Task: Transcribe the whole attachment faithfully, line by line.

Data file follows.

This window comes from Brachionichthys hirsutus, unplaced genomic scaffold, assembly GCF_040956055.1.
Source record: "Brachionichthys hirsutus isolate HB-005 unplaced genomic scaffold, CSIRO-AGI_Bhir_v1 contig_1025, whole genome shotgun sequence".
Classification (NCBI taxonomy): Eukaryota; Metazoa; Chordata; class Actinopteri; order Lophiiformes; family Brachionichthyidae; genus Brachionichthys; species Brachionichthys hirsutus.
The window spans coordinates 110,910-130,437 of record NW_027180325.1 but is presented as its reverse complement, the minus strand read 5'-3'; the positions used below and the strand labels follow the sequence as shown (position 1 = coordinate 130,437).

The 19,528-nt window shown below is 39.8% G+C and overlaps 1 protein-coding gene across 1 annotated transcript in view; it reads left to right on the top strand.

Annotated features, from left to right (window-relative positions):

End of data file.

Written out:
This window comes from Brachionichthys hirsutus, unplaced genomic scaffold, assembly GCF_040956055.1.
Source record: "Brachionichthys hirsutus isolate HB-005 unplaced genomic scaffold, CSIRO-AGI_Bhir_v1 contig_1025, whole genome shotgun sequence".
Classification (NCBI taxonomy): Eukaryota; Metazoa; Chordata; class Actinopteri; order Lophiiformes; family Brachionichthyidae; genus Brachionichthys; species Brachionichthys hirsutus.
The window spans coordinates 110,910-130,437 of record NW_027180325.1 but is presented as its reverse complement, the minus strand read 5'-3'; the positions used below and the strand labels follow the sequence as shown (position 1 = coordinate 130,437).

The 19,528-nt window shown below is 39.8% G+C and overlaps 1 protein-coding gene across 1 annotated transcript in view; it reads left to right on the top strand.

Annotated features, from left to right (window-relative positions):